S/S Stavangerfjord

Paul's Previous Transportation to a New Continent

Autumn 1960, New York-Oslo

The "Stavangerfjord" was 12,977 tons gross, 9,814 under deck and 7,527 net. Cammell Laird & Co., Birkenhead built it in 1917 for the Norwegian America Line. Her details were - 532.5 feet long; 64.2 foot beams and holds 29.3 feet deep, poop 21 feet long. Bridge and Forecastle on Shelter deck 464 feet long. Two funnels. Two masts. 2 steel decks & steel shelter deck sheathed in wood, 3rd deck in No. 1, 2 & 3 holds, cruiser stern, 10 cemented bulkheads, cellular double bottom 480 feet long, 1,580 tons, Deep Tank, aft 80 tons, Forward Peak Tank 179 tons, Aft Peak Tank 197 tons, flat keel. She was fitted with electric light & wireless. Propulsion: quadruple expansion engine with 8 cylinders of 26 1/2, 37 1/2, 53 & 76 inches diameter each pair, stroke 54 inches, operating at 220 p.s.i; 1,567 nominal horsepower, 8 single ended boilers, 32 corrugated furnaces, grate surface 630 sq. ft., heating surface 24,640 sq. ft., forced draught. Twin screws and a speed of 16 knots. The same company as the hull built the engine. Master: Captain K.S. Irgens, appointed to the shipping line in 1913 and to the ship in 1918. Call sign: MSJR.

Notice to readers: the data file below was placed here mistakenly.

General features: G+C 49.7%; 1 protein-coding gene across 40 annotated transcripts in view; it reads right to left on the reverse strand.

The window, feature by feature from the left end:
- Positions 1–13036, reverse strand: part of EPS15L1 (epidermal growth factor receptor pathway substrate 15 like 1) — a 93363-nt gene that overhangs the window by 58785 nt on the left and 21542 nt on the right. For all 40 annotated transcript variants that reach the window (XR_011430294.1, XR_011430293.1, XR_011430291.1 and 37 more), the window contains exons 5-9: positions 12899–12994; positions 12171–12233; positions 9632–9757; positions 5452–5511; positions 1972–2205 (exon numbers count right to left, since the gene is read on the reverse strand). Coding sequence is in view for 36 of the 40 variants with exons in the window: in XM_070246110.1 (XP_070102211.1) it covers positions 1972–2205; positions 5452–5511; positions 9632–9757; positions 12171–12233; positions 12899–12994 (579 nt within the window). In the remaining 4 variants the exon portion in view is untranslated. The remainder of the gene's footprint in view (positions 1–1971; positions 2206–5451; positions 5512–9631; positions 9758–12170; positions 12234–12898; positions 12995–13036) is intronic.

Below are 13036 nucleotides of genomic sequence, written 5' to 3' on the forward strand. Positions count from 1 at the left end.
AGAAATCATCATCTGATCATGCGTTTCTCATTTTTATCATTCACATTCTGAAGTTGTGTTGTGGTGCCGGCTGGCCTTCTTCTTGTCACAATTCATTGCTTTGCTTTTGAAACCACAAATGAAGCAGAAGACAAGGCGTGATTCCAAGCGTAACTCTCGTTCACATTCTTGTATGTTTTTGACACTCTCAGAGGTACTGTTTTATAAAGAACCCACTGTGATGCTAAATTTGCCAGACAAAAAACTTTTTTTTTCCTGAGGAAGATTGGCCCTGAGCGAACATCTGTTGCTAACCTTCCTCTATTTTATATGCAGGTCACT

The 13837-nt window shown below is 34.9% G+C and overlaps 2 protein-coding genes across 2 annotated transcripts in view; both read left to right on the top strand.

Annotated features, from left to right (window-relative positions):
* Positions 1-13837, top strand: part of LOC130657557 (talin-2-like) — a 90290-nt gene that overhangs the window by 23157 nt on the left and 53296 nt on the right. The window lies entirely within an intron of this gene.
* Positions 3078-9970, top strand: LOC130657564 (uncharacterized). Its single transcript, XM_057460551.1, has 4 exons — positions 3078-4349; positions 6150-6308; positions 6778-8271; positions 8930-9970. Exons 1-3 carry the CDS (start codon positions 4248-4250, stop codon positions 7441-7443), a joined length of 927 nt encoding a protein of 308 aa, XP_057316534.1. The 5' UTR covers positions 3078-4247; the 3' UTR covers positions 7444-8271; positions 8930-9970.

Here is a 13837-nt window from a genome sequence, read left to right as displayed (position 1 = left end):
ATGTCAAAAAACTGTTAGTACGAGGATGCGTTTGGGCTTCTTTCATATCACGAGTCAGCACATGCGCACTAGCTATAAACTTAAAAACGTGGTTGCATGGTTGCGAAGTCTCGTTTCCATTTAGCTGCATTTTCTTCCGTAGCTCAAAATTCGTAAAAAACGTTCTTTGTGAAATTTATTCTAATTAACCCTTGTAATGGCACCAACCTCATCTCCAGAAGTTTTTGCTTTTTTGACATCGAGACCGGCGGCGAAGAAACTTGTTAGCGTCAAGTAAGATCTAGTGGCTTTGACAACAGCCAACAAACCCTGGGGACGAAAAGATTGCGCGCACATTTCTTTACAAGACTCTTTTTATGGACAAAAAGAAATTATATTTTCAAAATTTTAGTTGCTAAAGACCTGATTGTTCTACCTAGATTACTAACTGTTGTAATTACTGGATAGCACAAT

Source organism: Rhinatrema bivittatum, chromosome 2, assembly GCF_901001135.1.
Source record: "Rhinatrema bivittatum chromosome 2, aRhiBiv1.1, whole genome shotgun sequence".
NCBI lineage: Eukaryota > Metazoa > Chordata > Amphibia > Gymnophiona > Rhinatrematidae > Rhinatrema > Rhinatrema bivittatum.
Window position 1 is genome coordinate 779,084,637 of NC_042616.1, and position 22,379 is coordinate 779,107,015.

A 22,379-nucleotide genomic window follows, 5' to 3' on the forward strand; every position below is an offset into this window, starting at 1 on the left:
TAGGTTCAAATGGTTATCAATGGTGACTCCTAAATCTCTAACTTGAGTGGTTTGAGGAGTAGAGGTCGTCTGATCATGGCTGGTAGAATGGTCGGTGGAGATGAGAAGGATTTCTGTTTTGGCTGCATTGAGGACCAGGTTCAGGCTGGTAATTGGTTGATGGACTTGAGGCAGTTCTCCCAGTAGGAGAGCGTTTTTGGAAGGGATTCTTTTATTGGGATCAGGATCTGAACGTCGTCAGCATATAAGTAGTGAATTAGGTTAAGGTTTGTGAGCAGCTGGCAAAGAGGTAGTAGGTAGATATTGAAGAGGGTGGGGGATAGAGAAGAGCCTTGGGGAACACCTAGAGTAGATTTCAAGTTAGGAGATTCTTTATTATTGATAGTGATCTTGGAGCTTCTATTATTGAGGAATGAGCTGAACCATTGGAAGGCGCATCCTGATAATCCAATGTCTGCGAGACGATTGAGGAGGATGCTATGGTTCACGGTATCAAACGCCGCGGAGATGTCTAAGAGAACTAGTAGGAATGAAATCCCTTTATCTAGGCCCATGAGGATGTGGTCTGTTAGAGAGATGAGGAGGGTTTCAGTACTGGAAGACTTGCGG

There was accommodation for 88-1st, 318-2nd and 820-3rd class passengers. Launched on 21st May 1917, she sailed from Birkenhead on her maiden voyage to New York on 29th April 1918. She was then laid up in New York until she sailed for Christiania (Oslo) on 11th September 1918. In October 1918 she made her first Christiania - Christiansand - Stavanger - Bergen - New York crossing, arriving 16th October. In 1924 she was converted from coal to oil fuel and her accommodation altered to carry cabin and 3rd class passengers only. In February 1930 she was again refitted to 147-cabin, 207-tourist and 820-3rd class and her tonnage increased to 13,156 tons. She was modernised in 1938 and on 9th December 1939 commenced her last crossing from New York to Bergen and Oslo, where she was laid up. After the German invasion of Norway, she became a depot ship until August 1945, when she was used as a troopship between Norway and New York. In 1946 she was refitted to accommodate 122-1st, 222-cabin and 335-tourist class passengers and on 31st May 1946 resumed Oslo -Bergen - New York sailing’s. On 9th December 1953 her rudder carried away in rough weather in mid-Atlantic and she was escorted to Bergen, firstly by the Norwegian America cargo steamer "Lyngenfjord" which unsuccessfully tried to tow her and then by the British tug "Turmoil". She managed to steer by use of her twin screws. In 1956 she was again refitted to carry 66-1st, 184-cabin and 402-tourist class passengers and her tonnage increased to 14,015 tons. Her last voyage commenced on 18th November 1963 when she left Oslo for Copenhagen, Stavanger, New York (dep 3rd Dec.), Bergen and Oslo and in 1964 she was scrapped at Hong Kong. After 45 years on the sea. During this time it had crossed the Atlantic 768 times which means 2.800.000 miles and had carried 403.618 passengers.

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